While Gyelwai Nyugu first introduced Patrul to the nature of mind, Patrul’s full-blown awakening to unobstructed awareness (zang thal gyi rig pa) came at the hands of Do Khyentse Yeshe Dorje (mdo mkhyen brtse ‘jigs med ye shes rdo rjes, 1800-1866). A story that is often told relates the moment in which this occurred: one day, Patrul met Do Khyentse outside of his tent. The infamous hunter-yogi grabbed Patrul by the hair and tossed him to the ground. Patrul, smelling alcohol on the master’s breath, thought to himself that Do Khyentse was surely acting as he was due to the harmful influence of alcohol. Do Khyentse, sensing Patrul’s critical thoughts, scolded him, calling Patrul an “Old Dog,” spitting on him, and showing him his pinky finger in disgust before walking away. Patrul immediately realized his mistake, recognizing that Do Khyenste had in fact given him a powerful instruction meant to lead him to an unmediated experience of the nature of mind. Patrul straightened his posture and immediately experienced a direct realization of unhindered awareness. In memory of this seminal event, Patrul, in typically humble fashion, often referred to himself as “Old Dog” (khyi rgan).
While Patrul rarely gave empowerments or conducted public ritual ceremonies, he nonetheless taught extensively in the Derge region of Khams—most notably at Dzogchen’s Shri Senge monastic college and at Katok monastery—and in the Northern regions of Dza and Golok, including at Dodrubchens’ monastery of Yarlung Pemako (sometime between 1851 and 1855). He commonly instructed students on Guhyagarbha using Longchenpa‘s Chokchu Munsel commentary (phyogs bcu’i mun sel), and repeatedly taught Longchenpa’s Ngelso Korsum, Jigme Lingpa‘s Yonten Dzo (yon tan mdzod), Ngari Paṇchen‘s (mnga’ ri paN chen pad+ma dbang rgyal, 1487-1542) Domsum Namnge (sdom gsum rnam nges), and the inner yoga and personal instructions for the Longchen Nyingtik. At Dzogchen’s monastic academy, Patrul also taught on the Abhisamayālaṃkāra, Mulamadhyāmakakarika, Mahāyānasutralankara, and the Abhidharmakośa.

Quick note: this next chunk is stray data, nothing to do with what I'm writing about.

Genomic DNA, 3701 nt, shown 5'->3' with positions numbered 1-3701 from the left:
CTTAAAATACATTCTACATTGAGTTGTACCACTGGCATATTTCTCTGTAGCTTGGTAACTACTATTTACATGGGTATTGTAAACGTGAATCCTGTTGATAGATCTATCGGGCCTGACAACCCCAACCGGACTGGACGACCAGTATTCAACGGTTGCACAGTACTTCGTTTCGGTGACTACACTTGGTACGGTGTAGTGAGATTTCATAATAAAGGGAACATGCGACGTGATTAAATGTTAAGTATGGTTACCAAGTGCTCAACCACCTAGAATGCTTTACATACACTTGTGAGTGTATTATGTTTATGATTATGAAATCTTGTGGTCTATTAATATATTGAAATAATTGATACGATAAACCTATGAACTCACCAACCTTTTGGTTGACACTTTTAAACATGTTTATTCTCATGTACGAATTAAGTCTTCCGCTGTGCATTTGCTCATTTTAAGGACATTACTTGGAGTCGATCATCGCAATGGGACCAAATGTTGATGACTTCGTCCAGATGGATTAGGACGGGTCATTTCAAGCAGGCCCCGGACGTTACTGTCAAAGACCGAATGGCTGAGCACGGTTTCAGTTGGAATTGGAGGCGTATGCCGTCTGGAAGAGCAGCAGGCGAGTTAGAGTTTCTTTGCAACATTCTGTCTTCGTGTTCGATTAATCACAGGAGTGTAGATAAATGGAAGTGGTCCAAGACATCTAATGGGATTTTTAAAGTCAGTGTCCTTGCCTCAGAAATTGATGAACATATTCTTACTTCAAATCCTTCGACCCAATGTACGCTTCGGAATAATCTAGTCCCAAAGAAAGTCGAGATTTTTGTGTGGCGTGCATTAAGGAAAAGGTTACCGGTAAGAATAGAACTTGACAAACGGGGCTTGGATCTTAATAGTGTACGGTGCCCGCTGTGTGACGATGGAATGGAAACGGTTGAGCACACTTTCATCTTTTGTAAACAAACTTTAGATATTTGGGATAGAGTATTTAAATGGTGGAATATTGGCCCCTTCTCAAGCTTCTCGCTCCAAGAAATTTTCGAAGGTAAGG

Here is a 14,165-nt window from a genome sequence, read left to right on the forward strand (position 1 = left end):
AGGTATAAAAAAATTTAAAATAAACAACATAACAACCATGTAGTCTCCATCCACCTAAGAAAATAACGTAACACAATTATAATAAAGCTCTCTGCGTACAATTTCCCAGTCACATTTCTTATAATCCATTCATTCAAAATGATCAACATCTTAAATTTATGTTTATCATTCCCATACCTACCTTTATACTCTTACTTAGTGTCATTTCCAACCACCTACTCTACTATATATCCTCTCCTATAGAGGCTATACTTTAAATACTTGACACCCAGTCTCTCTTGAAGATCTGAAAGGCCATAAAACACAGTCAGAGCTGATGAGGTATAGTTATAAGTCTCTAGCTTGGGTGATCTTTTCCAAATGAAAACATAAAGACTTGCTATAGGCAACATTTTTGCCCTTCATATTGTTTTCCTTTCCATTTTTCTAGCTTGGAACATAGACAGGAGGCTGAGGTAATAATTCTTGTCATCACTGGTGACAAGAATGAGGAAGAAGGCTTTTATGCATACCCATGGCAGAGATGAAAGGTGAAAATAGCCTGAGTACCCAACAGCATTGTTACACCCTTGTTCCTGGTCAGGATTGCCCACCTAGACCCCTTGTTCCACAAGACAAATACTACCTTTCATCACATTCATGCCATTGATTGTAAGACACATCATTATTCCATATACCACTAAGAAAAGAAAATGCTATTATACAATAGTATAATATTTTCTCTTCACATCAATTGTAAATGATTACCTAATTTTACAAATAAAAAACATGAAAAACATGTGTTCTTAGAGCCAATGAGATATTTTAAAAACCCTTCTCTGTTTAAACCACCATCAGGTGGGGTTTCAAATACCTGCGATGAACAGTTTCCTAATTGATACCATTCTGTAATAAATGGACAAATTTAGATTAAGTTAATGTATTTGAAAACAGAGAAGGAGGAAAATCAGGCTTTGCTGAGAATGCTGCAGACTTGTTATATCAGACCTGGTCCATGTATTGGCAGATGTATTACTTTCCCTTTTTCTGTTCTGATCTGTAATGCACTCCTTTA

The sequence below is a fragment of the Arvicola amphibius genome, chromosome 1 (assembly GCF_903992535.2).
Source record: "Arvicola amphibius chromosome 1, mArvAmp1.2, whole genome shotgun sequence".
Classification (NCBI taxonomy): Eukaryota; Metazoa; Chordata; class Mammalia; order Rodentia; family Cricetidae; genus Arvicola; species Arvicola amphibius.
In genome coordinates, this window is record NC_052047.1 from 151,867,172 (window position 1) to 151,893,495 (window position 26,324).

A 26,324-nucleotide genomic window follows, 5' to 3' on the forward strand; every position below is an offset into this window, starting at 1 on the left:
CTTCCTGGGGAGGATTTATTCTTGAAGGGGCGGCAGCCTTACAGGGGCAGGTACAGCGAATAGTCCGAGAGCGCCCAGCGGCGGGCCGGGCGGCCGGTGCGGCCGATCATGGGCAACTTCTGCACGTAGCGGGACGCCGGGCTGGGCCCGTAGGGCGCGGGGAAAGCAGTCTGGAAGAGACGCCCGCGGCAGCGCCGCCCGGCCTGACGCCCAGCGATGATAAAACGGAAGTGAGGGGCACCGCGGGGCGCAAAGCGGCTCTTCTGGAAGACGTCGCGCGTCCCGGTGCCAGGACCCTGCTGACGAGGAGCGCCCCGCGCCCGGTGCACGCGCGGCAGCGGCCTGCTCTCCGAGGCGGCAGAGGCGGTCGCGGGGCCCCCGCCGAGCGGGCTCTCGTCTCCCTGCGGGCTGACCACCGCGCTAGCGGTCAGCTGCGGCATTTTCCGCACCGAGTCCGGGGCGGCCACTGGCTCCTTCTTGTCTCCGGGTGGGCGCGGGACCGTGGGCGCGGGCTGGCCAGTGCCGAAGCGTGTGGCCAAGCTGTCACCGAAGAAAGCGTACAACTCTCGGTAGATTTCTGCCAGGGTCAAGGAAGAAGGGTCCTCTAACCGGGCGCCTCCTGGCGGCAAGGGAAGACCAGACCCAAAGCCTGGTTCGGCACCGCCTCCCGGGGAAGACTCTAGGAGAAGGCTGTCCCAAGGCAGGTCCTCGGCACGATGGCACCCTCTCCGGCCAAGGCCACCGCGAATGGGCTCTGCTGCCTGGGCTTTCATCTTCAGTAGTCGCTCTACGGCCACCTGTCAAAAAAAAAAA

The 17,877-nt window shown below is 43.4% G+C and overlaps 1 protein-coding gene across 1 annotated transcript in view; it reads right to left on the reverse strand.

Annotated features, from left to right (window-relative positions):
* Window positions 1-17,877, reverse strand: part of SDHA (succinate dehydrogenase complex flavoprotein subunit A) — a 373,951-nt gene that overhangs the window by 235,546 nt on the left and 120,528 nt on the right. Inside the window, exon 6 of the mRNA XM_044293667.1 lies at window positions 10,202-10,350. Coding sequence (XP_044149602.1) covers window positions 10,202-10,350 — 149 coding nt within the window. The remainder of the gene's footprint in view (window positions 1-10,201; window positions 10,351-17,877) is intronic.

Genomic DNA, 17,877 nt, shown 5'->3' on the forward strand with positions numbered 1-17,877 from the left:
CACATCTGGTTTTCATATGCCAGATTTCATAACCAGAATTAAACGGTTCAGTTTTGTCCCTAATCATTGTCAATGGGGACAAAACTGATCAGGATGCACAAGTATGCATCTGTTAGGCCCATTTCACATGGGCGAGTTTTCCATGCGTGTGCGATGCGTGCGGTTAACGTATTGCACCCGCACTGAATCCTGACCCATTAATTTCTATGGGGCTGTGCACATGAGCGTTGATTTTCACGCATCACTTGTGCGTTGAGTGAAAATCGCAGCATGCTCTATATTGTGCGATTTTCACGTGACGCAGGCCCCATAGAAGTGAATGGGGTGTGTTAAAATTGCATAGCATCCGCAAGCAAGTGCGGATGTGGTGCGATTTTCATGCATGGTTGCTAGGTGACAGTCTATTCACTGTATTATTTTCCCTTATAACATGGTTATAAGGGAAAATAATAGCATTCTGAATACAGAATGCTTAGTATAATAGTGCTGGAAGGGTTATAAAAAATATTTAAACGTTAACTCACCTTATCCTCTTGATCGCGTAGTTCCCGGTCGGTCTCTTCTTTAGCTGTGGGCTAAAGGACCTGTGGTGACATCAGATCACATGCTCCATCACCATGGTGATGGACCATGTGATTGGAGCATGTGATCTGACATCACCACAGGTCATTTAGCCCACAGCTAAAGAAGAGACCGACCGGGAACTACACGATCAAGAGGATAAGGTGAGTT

Patrul is perhaps most famous for his perpetual lessons on Śāntideva’s Bodhisattvacaryāvatāra, Karma Chakme‘s (karma chags med, 1613-1678) Dechen Monlam (bde chen smon lam), the Maṇi Kambum (maNi bka’ ‘bum), and the chanting of Avalokiteśvara’s six-syllable mantra (oṃ maṇi padme hūṃ). To name but one consequential example, Patrul spent five days teaching Mipam Gyatso (mi pham rgya mtsho, 1846-1912) the Ninth Chapter on wisdom from the Bodhisattvacaryāvatāra, teachings which Mipam credits for guiding his famous and controversial commentary on the chapter. Patrul also taught the above-mentioned materials during his travels in nomadic regions of Dza, Golok, and Serta, where he greatly spread the practice of chanting the mantra and praying for rebirth in the Sukhāvati Pure Land of the Buddha Amitābha. Patrul was also supposedly successful at curbing the practice of offering meat to lamas, limiting hunting and curtailing banditry in these regions.
Patrul’s collected works, in six volumes, was assembled by his disciple and attendant Gemang Won Rinpoche Orgyen Tendzin Norbu (dge mang dbon rin po che o rgyan bstan ‘dzin nor bu, b. 1851) and published under the auspices of Khenpo Zhenga, Zhenpen Chokyi Nangwa (gzhan phan chos kyi snang ba, 1871-1927) at Dzogchen monastery. His three most acclaimed works are a large commentary on the Abhisamayālaṃkāra, the previously mentioned Words of My Perfect Teacher, and a text entitled the Khepa Shri Gyalbo (mkhas pa shri rgyal po) – a brief but profound instruction on generating and stabilizing the realization of the nature of one’s mind, based on the Tsiksum Nedek (tshig gsum gnad brdegs degs) ascribed to Garab Dorje (dga’ rab rdo rje).